Italian Style Easter Bread

By Denise Albert

italian easter bread
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Easter is my favorite holiday. I love spring when finally the world is in bloom! I enjoy unboxing spring decor with my daughter and watching her place happy little nicknacks around to brighten our living space.   What I love most about the Easter holiday, though, are special family traditions many of which center around the table. I always serve a beautiful roasted rack of lamb and steamed asparagus drizzled with hollandaise sauce. And this year I decided to make a new tradition of serving an Italian-style Easter Bread with a sweet orange glaze and multicolored sprinkles.   It looks stunning and very festive but what I love most about this bread is the holiday symbolism. The three elongated pieces of dough represent the Trinity, braided together to become one.   This is a great recipe to make with your children and maybe spark a conversation about the story of Easter and your family's Easter traditions. I hope this Easter you and your family can enjoy some new and old traditions together!  

Italian Style Easter Bread 


  • 8 cups all-purpose flour

  • 1½ cups whole milk or milk alternative (almond works well) 

  • ½ cup granulated sugar

  • 2 oranges (zested & juiced)

  • 4½ teaspoons (2 envelopes) active dry yeast

  • 1 cup margarine, melted

  • 8 eggs

  • 1 teaspoon salt

  • ½ teaspoon anise oil

  • 2 tablespoons unsalted butter (melted, for brushing)


  • 2 cups powdered sugar

  • ¼ cup juiced fresh orange

  • 1 tsp orange zest 

  • colorful sprinkles, if desired! 


Many Easter recipes for bread like this call for using a hard boiled or plastic egg in the center of the bread "wreath" but that is optional.


Make the Dough: Place the flour in a large mixing bowl; set aside.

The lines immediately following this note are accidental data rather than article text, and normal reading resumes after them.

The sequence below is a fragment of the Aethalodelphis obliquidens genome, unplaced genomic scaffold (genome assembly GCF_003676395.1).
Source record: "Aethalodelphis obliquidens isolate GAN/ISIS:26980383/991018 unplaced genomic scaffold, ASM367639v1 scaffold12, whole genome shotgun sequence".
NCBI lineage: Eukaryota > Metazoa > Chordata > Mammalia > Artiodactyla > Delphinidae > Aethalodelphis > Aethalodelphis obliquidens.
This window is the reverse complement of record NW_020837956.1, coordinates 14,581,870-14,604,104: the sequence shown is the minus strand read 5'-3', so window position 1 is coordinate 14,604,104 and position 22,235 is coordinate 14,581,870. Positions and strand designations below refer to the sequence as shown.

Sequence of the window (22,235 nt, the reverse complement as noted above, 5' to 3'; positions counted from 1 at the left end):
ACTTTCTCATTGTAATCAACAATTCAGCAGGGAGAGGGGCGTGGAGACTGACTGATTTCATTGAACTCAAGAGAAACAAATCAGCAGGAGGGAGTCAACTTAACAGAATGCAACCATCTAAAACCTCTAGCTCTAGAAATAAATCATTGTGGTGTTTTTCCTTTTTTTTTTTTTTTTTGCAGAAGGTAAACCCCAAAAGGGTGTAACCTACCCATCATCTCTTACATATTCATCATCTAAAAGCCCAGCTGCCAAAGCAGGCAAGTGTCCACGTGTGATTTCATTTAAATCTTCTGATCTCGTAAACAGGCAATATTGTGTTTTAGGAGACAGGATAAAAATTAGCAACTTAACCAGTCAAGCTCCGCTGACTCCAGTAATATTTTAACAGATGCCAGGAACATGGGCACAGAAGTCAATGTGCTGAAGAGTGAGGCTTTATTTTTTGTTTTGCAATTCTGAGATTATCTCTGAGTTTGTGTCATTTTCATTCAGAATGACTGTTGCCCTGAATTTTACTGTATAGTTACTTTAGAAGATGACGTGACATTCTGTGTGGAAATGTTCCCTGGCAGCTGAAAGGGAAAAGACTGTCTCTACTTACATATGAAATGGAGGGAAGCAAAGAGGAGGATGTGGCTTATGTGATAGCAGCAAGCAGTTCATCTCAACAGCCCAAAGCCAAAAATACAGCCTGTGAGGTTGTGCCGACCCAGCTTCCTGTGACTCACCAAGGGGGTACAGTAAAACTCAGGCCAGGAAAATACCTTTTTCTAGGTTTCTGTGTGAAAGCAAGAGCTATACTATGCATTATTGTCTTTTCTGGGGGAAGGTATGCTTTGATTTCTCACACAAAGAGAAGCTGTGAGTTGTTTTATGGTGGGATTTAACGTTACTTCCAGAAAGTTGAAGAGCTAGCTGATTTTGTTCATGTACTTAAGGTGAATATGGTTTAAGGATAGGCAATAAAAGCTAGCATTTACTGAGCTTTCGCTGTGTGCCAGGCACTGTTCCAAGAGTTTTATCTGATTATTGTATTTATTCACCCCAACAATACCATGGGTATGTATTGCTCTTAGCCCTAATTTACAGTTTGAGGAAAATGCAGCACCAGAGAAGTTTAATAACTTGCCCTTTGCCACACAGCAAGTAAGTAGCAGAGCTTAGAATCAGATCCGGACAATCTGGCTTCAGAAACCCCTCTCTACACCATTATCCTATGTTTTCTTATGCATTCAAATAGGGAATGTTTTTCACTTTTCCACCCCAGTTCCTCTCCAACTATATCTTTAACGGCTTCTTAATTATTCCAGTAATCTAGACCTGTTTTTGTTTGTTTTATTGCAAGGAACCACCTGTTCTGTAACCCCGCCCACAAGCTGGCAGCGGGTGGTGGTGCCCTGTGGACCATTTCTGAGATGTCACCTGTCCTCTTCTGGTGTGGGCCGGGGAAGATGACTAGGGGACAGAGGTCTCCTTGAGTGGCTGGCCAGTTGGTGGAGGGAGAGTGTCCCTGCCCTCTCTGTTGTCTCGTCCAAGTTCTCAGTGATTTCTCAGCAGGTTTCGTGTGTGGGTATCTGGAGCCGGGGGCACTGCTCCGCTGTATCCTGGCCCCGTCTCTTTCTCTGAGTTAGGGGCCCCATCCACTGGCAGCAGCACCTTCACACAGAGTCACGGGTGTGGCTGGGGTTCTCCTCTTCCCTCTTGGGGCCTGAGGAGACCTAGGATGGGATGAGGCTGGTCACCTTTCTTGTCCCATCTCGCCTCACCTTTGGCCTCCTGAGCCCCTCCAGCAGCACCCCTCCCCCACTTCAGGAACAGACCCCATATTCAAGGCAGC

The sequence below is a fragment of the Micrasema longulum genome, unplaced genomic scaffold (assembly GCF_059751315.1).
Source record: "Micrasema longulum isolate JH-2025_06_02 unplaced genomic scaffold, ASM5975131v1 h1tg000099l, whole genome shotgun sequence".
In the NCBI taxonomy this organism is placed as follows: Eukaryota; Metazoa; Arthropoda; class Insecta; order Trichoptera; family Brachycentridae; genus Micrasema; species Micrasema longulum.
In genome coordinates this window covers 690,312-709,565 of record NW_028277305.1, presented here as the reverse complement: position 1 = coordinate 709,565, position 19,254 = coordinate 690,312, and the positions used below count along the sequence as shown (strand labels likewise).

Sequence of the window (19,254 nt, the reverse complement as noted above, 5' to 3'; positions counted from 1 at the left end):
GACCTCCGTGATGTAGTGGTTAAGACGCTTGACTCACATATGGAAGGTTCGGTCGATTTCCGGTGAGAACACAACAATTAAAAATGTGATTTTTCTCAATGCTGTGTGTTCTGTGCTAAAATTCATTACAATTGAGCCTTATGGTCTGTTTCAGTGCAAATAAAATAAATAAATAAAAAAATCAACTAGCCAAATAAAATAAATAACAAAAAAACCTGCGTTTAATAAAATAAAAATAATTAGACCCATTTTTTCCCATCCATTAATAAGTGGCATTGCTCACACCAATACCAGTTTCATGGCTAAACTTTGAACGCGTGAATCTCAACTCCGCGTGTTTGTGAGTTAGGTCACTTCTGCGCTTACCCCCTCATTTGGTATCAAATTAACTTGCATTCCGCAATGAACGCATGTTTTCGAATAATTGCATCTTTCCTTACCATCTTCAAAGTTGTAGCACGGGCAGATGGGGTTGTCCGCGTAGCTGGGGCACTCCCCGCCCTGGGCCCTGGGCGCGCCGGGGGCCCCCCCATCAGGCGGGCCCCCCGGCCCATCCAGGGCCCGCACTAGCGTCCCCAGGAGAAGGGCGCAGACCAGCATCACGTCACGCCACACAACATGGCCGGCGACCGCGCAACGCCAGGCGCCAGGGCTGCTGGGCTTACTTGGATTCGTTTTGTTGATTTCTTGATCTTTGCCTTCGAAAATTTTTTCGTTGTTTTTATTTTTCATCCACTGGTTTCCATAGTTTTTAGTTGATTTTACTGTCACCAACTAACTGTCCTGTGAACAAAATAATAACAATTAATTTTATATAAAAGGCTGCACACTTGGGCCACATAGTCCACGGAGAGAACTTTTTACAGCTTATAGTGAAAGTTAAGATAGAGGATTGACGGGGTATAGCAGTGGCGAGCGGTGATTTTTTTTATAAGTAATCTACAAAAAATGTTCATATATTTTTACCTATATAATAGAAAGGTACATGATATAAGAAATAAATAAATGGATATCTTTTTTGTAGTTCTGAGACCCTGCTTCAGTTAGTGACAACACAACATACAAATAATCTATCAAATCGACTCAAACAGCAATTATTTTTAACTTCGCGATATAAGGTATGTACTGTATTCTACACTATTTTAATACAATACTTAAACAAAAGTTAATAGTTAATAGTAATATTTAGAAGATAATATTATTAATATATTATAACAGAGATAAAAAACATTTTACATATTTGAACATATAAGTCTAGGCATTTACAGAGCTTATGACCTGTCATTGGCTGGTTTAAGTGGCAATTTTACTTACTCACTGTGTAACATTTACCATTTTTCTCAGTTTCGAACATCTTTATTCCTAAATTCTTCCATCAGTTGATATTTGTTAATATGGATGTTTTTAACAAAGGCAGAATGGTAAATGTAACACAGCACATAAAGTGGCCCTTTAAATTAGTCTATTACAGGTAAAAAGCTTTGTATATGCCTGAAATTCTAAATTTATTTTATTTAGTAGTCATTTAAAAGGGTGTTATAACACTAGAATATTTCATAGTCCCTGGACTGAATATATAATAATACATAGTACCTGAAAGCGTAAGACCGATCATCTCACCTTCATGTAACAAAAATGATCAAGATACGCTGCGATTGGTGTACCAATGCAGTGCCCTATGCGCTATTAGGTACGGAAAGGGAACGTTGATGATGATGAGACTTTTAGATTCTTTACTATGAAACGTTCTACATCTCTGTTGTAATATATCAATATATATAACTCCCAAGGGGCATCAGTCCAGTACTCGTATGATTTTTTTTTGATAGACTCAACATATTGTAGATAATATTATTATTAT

Heat the milk in a small saucepan over low heat, stirring occasionally, until it is warm to the touch, but not hot. If you have an instant-read thermometer, the temperature of the milk should be between 110 and 115 degrees F.

While the milk is warming, place the sugar in a small bowl and add the orange zest. With your fingertips, rub the zest into the sugar until it is completely incorporated and the sugar is moistened.

Once the milk reaches the correct temperature, add in the sugar and zest mixture stirring to dissolve the sugar. Add the yeast, stir, and let sit for 10 minutes.

Add the milk and yeast mixture to the flour and begin to mix it into a dough (it will be shaggy at this point).

Next, add the melted margarine and continue to mix. Then, add the orange juice to the dough and mix to combine.

In a small bowl, use a fork to lightly beat together the eggs, salt, and anise oil. Add to the dough and continue mixing. At this point, you may need to add more flour to the dough, depending on how much juice you get out of your oranges (I added quite a bit more to get the dough to come together).

Once you have a sticky ball of dough formed, turn it out onto a floured surface and knead for about 5 minutes, adding a small amount of flour at a time as needed, or until the dough is soft and elastic. It will remain slightly tacky. Place the dough in an oiled bowl, turning to coat, and cover the bowl loosely with plastic wrap.

Allow to rise until doubled in volume, about 1 hour.  Shape the Bread: Remove the plastic wrap and set it aside. Divide the dough into 3 equal pieces (about 12 ounces each).

Roll the pieces into 1 1/4 inch by 16-1/2 inch ropes. Pinch all 3 pieces together on one end to secure, then braid the ropes. Pinch the other end of the ropes together to secure the braid.

Wrap the braid into a wreath-like shape, securing the ends together. Once cooled, you can nest eggs or other decor inside the center of your bread braid.

Set the braided dough on the prepared baking sheet, cover with the buttered plastic wrap (butter side down), and let rise in a warm place until doubled in size, about 1 hour.

Meanwhile, heat the oven to 350°F and arrange a rack in the middle. Bake for approximately 20 minutes.

easter italian bread
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Glaze the Bread: Once the breads are cooled to room temperature, you can glaze them (if you desire). In a small bowl, whisk together the powdered sugar and fresh squeezed orange juice and orange zest until smooth.

Use a pastry brush to brush the glaze onto the top and sides of the bread, and decorate with sprinkles. The bread is best served at room temperature. If you have leftovers, wrap well in plastic wrap and store at room temperature for up to three days.

orange glaze
Photo by Salty Side Dish

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